Clash Of Institutions Will Destabilise Delicate Balance Of Power In Pakistan
Usman Khan writes about Supreme Court’s 18 May judgment that ordered the government to lift the coronavirus lockdown and says that the verdict came as a shock to the legal fraternity as it was a clear case of meddling in executive affairs.
On 18th may 2020, the Supreme Court of Pakistan passed a judgment ordering the government to lift any semblance of a lockdown in place in the country. The 6-page judgment passed by a 5 member bench headed by Chief Custice of Pakistan Gulzar Ahmad came as a shock to the entire legal fraternity of Pakistan. The judgment read like an opinion piece or a news report rather than a legal judgment of a 5 member bench of the top court in Pakistan.
The honorable chief justice stated that the coronavirus was not a pandemic in Pakistan and questioned why such resources were being spent on combatting a single virus.
The Pakistani constitution contains a concept called ‘Trichotomy of Power’ where the state is divided into three major institutions called ‘Legislative’, ‘Executive’ and ‘Judiciary’ and all three are held, by the constitution, to remain confined within their limits and not to cross into the domain of the other party. This delicate balance ensures the country is not under the dominion of a single institution and all institutions are placed under a series of check and balance where they themselves create limits upon each other. Such a delicate system requires absolute balance and demands that all limits be respected and through this respect they act as a shield against any undemocratic step taken by any institution.
Unfortunately, the history of Pakistan has been very different where the clash of institutions has been common and such steps have been used to weaken this democratic shield to allow elements from the establishment to survive and gain power.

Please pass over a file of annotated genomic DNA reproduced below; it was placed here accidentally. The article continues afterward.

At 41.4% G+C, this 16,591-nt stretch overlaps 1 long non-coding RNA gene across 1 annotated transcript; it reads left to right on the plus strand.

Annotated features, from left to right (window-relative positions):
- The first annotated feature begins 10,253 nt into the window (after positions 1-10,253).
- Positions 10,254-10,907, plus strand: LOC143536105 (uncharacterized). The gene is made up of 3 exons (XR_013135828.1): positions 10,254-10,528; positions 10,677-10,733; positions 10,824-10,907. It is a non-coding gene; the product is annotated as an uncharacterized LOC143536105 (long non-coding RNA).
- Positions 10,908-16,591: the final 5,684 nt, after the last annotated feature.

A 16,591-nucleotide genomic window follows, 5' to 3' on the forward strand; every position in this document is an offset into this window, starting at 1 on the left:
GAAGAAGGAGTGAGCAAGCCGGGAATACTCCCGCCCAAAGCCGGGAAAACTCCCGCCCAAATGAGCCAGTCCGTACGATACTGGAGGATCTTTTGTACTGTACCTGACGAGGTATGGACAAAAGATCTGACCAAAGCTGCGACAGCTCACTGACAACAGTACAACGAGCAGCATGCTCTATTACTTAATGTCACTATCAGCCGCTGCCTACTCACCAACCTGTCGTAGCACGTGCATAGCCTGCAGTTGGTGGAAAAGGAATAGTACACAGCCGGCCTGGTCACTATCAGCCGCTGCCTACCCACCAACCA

The SC judgment of 18th May is one of the many judgments the court has been declaring against the executive be it the extension of the army chief or removal of anybody that they feel is not doing enough. The courts have openly declared that they shall enter the domain of the executive and interfere as much as they can.
The reason behind this overreach is the fact that this delicate balance that ensures the trichotomy of power is now in a state of chaos. After 70 years of constant interference in the domain of the executive, the state is now powerless and helpless to stand against any interference be it from courts or from the very sections that make the executive like bureaucracy. The broken down central power is now being torn apart and the establishment that needs a weakened executive to exert maximum influence, is making sure that this clash is not only allowed but also kept in a state of continuance for an extended period.
It is no secret that whenever the executive has asked the judiciary, its equal organ, to stand with it against the growing power of the establishment; the institution that looks to provide justice always stood against the executive. It is now a weakened skeleton, unable to stand against anybody and even today as the court order the executive to bring forth reports and to immediately reverse any orders that they passed within their domain. The once central institution within the country stands broken.
It is often stated that the problem with Pakistan is that it has incompetent leaders and incompetent executive in nature. But that is a misconception. The executive is not incompetent, but it is made incompetent. The executive has faced repeated interference from the establishment which either came from the military rolling tanks on the capital or from the courts that passed questionable judgments to break the institution.
While the chief justice may believe that he is doing the right thing, it is without a doubt that his actions have shattered the constitutional framework which demanded that the courts do not interfere into the domain of the executive and to strengthen the executive as much as they can.
As cases in lower courts remain unsolved and people wait generations for justice, it is an absolute travesty that the courts are questioning the amount of seriousness the government is employing in combatting a pandemic whilst ignoring the issues that fall under their own domain. This flawed judgment will go down in Pakistan judicial history as another example of the clash of institutions that is taking place within Pakistan.
The writer is a lawyer and an animal rights activist working through his association B.R.U Law Associates and the NGO Pro-Nature. He can be reached via [email protected].
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